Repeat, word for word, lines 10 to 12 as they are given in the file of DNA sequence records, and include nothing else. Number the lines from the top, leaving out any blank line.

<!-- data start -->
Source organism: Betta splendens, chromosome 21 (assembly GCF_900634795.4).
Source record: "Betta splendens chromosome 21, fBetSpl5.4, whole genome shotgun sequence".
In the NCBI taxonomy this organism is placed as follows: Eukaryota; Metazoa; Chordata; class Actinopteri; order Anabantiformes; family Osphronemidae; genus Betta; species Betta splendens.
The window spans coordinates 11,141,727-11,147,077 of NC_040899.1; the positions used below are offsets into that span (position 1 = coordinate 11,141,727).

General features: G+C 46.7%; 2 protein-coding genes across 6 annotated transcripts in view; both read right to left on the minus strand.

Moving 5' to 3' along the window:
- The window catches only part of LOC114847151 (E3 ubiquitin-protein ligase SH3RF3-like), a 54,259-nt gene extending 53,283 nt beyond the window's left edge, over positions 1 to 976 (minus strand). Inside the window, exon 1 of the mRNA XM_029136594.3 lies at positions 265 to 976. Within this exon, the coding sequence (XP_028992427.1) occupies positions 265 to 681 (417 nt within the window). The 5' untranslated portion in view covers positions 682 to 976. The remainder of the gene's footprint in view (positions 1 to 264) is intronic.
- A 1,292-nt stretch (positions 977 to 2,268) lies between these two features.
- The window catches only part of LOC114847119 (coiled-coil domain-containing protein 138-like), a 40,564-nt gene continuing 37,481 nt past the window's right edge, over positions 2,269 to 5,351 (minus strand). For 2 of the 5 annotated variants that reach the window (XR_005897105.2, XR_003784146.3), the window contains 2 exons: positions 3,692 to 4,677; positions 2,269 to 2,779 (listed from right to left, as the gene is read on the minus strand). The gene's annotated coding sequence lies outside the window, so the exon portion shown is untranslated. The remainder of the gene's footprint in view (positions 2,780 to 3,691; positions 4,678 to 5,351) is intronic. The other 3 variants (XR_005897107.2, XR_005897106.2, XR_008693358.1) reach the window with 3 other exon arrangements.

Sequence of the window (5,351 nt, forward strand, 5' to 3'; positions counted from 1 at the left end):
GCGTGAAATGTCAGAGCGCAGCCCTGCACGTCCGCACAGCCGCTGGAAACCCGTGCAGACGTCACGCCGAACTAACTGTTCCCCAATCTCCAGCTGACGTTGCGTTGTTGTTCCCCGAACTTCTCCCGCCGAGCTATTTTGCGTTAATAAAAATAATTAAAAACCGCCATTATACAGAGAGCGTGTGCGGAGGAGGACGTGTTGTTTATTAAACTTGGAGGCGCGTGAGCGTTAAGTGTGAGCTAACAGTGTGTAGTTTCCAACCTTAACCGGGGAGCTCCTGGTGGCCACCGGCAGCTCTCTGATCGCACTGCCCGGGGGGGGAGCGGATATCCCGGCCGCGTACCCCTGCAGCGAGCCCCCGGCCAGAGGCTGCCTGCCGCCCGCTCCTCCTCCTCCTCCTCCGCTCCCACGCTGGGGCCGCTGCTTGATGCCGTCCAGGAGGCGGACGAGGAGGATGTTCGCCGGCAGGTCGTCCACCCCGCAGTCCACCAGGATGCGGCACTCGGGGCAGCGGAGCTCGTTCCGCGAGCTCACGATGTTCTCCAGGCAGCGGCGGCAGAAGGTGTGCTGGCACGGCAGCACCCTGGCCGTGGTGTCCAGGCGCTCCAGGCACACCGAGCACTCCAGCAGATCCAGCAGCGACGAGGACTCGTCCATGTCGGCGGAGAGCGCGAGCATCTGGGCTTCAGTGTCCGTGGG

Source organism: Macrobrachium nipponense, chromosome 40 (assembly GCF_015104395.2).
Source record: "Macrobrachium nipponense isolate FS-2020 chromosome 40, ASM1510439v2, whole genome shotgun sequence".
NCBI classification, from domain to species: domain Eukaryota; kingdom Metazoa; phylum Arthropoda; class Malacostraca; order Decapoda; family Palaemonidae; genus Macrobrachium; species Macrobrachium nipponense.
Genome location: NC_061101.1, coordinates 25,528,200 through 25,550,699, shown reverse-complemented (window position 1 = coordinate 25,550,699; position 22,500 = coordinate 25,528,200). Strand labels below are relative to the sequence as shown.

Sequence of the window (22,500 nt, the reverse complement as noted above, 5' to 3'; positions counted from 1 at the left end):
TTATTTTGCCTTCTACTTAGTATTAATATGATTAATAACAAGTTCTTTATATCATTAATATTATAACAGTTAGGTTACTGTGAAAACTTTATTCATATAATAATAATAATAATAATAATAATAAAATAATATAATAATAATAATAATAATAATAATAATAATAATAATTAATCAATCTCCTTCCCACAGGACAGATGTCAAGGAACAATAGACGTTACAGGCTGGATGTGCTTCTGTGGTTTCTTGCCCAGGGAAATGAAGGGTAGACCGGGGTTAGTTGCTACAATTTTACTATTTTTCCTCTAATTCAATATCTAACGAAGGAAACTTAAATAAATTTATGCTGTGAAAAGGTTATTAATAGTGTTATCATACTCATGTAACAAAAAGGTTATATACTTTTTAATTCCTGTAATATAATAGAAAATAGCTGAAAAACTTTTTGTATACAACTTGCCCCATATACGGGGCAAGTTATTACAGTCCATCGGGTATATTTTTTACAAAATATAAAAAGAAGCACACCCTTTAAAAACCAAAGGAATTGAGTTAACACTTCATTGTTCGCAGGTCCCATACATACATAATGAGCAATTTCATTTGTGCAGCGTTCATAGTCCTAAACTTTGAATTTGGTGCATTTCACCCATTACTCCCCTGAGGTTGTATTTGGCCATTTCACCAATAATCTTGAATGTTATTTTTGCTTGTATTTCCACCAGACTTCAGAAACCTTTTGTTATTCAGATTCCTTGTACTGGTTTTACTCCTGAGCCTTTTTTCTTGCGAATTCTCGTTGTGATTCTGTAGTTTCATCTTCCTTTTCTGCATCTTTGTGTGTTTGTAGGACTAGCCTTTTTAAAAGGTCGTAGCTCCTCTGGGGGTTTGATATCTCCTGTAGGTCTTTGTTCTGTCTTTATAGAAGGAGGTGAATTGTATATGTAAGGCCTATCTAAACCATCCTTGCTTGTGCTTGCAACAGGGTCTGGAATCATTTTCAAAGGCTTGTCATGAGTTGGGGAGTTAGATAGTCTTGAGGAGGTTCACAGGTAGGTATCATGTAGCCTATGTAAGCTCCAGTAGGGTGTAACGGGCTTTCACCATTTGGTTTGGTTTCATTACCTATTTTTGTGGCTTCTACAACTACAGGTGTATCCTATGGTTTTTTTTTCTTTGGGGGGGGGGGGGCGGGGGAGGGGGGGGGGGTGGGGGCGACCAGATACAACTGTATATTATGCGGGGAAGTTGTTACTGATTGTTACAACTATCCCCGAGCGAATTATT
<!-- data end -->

Sequence of the window (5,351 nt, forward strand, 5' to 3'; positions counted from 1 at the left end):
GCGTGAAATGTCAGAGCGCAGCCCTGCACGTCCGCACAGCCGCTGGAAACCCGTGCAGACGTCACGCCGAACTAACTGTTCCCCAATCTCCAGCTGACGTTGCGTTGTTGTTCCCCGAACTTCTCCCGCCGAGCTATTTTGCGTTAATAAAAATAATTAAAAACCGCCATTATACAGAGAGCGTGTGCGGAGGAGGACGTGTTGTTTATTAAACTTGGAGGCGCGTGAGCGTTAAGTGTGAGCTAACAGTGTGTAGTTTCCAACCTTAACCGGGGAGCTCCTGGTGGCCACCGGCAGCTCTCTGATCGCACTGCCCGGGGGGGGAGCGGATATCCCGGCCGCGTACCCCTGCAGCGAGCCCCCGGCCAGAGGCTGCCTGCCGCCCGCTCCTCCTCCTCCTCCTCCGCTCCCACGCTGGGGCCGCTGCTTGATGCCGTCCAGGAGGCGGACGAGGAGGATGTTCGCCGGCAGGTCGTCCACCCCGCAGTCCACCAGGATGCGGCACTCGGGGCAGCGGAGCTCGTTCCGCGAGCTCACGATGTTCTCCAGGCAGCGGCGGCAGAAGGTGTGCTGGCACGGCAGCACCCTGGCCGTGGTGTCCAGGCGCTCCAGGCACACCGAGCACTCCAGCAGATCCAGCAGCGACGAGGACTCGTCCATGTCGGCGGAGAGCGCGAGCATCTGGGCTTCAGTGTCCGTGGG

Source organism: Macrobrachium nipponense, chromosome 40 (assembly GCF_015104395.2).